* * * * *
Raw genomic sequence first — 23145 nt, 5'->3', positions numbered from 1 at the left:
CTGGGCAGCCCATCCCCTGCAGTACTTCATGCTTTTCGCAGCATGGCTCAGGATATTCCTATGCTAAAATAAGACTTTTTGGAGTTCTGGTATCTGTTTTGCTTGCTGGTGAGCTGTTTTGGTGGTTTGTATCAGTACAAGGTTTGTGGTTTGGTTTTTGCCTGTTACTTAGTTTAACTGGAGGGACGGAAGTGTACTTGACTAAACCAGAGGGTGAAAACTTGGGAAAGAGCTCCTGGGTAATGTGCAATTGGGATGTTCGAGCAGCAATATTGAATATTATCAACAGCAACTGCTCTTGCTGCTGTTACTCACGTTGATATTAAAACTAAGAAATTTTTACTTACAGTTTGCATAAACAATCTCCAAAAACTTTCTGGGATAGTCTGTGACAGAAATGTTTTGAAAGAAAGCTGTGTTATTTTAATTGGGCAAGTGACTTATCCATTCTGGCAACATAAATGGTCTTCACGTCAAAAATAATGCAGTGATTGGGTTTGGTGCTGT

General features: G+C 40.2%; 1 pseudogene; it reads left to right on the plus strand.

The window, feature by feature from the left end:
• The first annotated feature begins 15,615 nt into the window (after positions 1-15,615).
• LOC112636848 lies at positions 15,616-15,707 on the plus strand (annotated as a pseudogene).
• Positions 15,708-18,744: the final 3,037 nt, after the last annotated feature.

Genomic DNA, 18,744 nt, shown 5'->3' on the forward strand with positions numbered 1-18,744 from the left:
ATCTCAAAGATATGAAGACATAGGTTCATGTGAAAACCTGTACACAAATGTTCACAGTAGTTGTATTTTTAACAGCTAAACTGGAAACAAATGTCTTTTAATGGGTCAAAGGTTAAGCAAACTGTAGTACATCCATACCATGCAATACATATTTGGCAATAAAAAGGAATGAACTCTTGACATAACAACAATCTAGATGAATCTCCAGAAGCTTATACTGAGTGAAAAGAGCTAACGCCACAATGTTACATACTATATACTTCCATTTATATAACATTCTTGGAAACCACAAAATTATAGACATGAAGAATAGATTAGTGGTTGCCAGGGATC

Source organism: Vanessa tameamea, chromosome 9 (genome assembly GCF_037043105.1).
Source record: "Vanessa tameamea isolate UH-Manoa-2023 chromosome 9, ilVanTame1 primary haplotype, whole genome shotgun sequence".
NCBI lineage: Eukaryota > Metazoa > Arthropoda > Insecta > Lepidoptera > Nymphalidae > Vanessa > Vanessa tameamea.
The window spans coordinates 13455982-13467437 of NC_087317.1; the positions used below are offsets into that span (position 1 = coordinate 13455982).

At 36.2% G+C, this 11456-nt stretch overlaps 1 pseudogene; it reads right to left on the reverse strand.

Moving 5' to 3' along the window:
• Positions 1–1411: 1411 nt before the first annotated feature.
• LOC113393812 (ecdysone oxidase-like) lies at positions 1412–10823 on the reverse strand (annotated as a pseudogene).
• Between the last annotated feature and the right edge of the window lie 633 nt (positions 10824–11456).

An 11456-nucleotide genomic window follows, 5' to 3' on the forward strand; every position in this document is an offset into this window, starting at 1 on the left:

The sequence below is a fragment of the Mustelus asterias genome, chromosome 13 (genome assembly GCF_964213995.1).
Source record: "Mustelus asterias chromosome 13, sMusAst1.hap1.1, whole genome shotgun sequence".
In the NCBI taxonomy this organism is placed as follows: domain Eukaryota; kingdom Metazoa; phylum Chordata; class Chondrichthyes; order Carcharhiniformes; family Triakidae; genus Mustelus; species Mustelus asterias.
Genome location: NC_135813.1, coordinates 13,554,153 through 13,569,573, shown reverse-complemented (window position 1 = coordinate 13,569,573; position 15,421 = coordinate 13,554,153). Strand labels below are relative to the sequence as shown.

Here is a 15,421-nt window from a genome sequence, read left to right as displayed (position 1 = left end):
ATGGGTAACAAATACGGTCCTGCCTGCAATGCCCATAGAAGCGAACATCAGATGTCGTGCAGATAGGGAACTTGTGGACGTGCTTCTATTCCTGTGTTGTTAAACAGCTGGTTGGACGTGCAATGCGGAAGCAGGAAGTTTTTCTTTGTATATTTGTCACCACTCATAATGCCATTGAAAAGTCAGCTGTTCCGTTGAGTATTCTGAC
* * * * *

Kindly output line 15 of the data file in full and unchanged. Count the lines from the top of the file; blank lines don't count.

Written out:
Moving 5' to 3' along the window: